Cameron oversaw the rebuilding of fences around the refuge that had been wiped out by floods in the 1980s, removing some corrals for cattle that were of little use under the new grazing guidelines, and restoring habitat. He claims corrals in areas where cattle grazed “enticed the Hammonds to leave them there and they would get into the riparian areas, rather than moving them through the refuge.” Both Cameron and Plenert, the former regional director, say the Hammonds would leave their cattle on the refuge for weeks at a time, damaging the land despite the clear rules.
Cameron says, “The cattle like to eat the young plants, willows, elderberries we were trying to introduce in the creek banks, it’s like candy for them.” An entire replanting was wiped out by the Hammonds’ cattle and “a year or two later we would go back and try to restore the habitat to stabilize the creek banks.”
The Fish and Wildlife Service built new corrals for ranchers. Cameron says, “It was on dry land, had a water supply, and trucks could get in and out to haul cattle if needed.” As for the 30 other permittees, “We were able to work with them very well. It was really mainly Dwight Hammond. We tried to work with Hammonds but they didn’t want to lose the free grazing they had for a long time. But the grazing was illegal to begin with because it’s wasn’t their property.”
In August 1994, the Fish and Wildlife Service tried to fence a waterhole used by the Hammonds cattle as well as by waterfowl. The family disabled a Caterpillar vehicle, blocking construction of the fence, and Dwight and Steve Hammond were arrested and charged with felonies for impeding, intimidating and interfering with federal officers.
The charges were lessened and eventually dropped after the Hammonds entered into an agreement with provisions including a halt to interfering with fence construction and moving their cattle through the refuge in one day, which Cameron says is doable.
Leading up to the 1994 incident were the death threats. Cameron says, “My wife would take these phone calls, it was terribly vulgar language. They said they were going to wrap my son in barbed wire and throw him down a well. They said they knew exactly which rooms my kids slept in, in Burns. There were death threats to my wife and two other staff members and their wives. My family went to Bend rather than be in the community because it was so volatile at the time. The families of my biologist and my deputy manager family had to relocate as well for a short time."
“At the refuge headquarters, one of the Hammonds said they would tear my head off and shit down the hole. One of the Hammonds told my Deputy Manager, Dan Walsworth, they were going to ‘put a chain around his neck and drag him behind a pickup.’” Cameron says it became practice “never to meet with the Hammonds alone and usually to have a law enforcement officer present.”
Despite the mediated settlement the Hammonds continually violated the permit for the Malheur refuge, says Cameron, so he cancelled their permit. The Hammonds went through an appeals process with Plenert upholding the decision to revoke the permit.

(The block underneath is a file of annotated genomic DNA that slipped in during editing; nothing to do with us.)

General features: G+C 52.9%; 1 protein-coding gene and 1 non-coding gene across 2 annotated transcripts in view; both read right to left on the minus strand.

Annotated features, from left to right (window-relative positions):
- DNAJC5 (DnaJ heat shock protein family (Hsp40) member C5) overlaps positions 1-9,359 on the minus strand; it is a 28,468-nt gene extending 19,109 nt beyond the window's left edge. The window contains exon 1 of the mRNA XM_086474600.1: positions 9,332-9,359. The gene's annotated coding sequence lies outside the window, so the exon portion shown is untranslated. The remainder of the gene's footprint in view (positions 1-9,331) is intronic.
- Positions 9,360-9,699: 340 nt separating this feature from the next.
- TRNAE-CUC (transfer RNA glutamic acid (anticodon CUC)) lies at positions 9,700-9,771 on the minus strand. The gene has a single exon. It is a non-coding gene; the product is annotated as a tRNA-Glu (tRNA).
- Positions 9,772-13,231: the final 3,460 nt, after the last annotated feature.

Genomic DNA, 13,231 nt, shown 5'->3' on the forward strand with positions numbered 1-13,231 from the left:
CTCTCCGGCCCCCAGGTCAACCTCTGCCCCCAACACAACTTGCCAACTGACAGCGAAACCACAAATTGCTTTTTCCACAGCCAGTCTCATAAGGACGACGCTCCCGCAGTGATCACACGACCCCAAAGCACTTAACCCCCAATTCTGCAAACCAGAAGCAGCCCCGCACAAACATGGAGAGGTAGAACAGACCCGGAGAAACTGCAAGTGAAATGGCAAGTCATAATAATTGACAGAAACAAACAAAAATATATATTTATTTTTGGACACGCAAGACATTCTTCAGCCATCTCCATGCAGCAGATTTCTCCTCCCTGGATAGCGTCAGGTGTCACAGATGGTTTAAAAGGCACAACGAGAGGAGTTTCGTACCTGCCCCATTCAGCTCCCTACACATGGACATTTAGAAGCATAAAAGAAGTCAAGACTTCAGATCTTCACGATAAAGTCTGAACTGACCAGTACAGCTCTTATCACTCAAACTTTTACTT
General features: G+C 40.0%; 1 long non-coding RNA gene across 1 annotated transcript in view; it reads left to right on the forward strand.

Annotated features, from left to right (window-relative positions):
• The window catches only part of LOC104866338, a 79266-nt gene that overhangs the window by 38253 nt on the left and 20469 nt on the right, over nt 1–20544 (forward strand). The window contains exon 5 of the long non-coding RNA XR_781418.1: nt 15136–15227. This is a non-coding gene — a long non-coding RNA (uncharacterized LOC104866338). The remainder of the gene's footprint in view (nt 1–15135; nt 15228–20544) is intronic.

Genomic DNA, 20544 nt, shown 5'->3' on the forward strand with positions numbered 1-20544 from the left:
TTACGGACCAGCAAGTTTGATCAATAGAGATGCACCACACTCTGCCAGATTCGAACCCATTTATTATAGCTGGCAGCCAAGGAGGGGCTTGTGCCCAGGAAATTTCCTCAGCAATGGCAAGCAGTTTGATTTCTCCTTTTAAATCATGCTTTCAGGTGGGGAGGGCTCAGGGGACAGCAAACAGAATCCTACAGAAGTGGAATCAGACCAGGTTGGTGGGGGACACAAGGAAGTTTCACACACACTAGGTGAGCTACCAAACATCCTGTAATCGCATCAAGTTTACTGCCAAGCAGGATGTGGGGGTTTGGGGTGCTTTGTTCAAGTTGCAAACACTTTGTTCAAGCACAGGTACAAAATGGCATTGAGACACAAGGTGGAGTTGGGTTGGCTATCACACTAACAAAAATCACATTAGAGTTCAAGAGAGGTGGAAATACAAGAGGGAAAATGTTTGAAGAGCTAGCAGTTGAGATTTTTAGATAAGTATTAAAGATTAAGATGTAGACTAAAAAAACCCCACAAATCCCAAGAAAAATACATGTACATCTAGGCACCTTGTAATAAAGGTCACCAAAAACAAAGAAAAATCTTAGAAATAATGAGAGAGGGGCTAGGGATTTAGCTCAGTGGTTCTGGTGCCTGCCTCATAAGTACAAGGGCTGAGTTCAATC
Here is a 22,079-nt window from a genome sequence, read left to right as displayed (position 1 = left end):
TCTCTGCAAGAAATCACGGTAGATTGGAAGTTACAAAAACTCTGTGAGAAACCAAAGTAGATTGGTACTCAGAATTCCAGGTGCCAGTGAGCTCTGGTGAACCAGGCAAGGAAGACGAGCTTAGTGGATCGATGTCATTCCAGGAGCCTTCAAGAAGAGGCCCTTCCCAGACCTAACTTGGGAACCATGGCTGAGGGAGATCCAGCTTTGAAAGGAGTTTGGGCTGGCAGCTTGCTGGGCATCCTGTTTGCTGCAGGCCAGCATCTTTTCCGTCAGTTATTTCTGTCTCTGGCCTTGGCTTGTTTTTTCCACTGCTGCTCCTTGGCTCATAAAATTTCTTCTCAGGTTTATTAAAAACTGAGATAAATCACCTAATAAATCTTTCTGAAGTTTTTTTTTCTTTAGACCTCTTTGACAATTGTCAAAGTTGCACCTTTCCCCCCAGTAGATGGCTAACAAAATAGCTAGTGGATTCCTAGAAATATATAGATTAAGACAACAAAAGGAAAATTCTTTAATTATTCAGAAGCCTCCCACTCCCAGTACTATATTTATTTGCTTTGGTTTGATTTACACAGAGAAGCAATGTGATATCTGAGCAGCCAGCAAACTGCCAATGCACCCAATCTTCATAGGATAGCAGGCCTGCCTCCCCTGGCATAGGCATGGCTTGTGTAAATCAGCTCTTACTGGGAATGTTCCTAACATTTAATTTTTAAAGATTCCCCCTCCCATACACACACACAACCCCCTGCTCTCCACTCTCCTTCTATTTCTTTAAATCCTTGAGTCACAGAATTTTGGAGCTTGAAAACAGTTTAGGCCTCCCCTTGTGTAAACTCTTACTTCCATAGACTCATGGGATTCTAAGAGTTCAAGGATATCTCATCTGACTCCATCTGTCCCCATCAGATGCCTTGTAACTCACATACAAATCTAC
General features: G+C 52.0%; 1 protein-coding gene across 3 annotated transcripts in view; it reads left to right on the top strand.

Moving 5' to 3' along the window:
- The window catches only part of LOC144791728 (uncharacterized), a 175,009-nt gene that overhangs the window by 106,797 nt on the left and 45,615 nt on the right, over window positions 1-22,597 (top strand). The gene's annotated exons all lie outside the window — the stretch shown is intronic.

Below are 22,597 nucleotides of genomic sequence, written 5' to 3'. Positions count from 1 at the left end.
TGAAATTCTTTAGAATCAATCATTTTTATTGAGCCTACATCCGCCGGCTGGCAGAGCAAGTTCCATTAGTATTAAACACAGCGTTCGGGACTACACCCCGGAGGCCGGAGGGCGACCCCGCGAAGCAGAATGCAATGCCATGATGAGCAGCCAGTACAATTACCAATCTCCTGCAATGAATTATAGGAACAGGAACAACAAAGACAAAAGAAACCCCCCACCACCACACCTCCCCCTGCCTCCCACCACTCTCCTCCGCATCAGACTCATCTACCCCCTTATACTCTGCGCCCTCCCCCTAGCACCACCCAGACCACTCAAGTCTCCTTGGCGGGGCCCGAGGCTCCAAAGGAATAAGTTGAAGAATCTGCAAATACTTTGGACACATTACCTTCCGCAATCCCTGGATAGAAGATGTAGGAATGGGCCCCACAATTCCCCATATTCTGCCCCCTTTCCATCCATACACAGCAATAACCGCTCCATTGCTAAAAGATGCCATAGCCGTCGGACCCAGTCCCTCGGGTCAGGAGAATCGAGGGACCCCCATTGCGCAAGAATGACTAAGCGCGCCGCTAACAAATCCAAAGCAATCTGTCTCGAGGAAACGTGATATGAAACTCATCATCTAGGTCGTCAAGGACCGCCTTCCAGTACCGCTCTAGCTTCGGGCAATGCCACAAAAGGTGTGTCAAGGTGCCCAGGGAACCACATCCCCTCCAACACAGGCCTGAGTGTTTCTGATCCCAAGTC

By the time he left Malheur Refuge in 1999, Cameron says the “Bridge Creek canyon was slowly healing. But if the cattle got in there for a week, all the restoration would be lost.”
Cameron says he does not know the conditions of the habitat now, but the atmosphere in Burns and Malheur seems to have deteriorated.
One current employee at Malheur refuge, who asked to be identified as “Steven,” says, “It is a really frightening time for workers on the refuge. They are demoralized and afraid. Workers have asked to be transferred out of Harney County.”
Steven claims Malheur Refuge employees were told last year, “Pull Fish and Wildlife Service insignia off trucks. We were warned to keep our heads down and not get near the Hammonds property.”
The occupation by the Bundys and their armed supporters are also affecting wildlife. Steven says, “There are a pair of great horned owls that are nesting in the watchtower that the militia is occupying as a sniper tower. Last year the owls had five fledglings, which is outstanding, and they are supposed to be coming back in January to nest. This is about the habitat, not the Bundys.”
An open letter from the Malheur National Wildlife Refuge staff that appeared on its Facebook page on January 19, stated, “We believe many in the media (as well as those sympathetic to the illegal occupiers) were surprised to hear that the community—while frustrated with the Hammond situation—did not leap to the support of the militants. We are not surprised.” The unnamed writers said refuge employees had been part of Harney County for over 100 years, and “nearly 40% of working adults” were employed by the government. They concluded with the hope that “ this difficult situation will lead to even stronger bonds between the Refuge and the community that has supported us. We feel for you, because we are you.”
No one knows how it will end, particularly now that a militia spokesperson says they have “no plans to leave.”
Marvin Plenert says that worries him as it “sets a precedent for other wildlife refuges. There are about 500 refuges, and a lot are isolated refuges in rural areas. A group could take over any refuge, any BLM headquarters, like they did at Malheur. It’s a scary situation, I hope we can end this in a peaceful way.”
Arun Gupta contributes to The Washington Post, YES! Magazine, In These Times, The Progressive, Telesur, and The Nation. He is author of the forthcoming, Bacon as a Weapon of Mass Destruction: A Junk-Food Loving Chef’s Inquiry into Taste, from The New Press. Follow him @arunindy or email at arun_dot_indypendent_at_gmail_dot_com.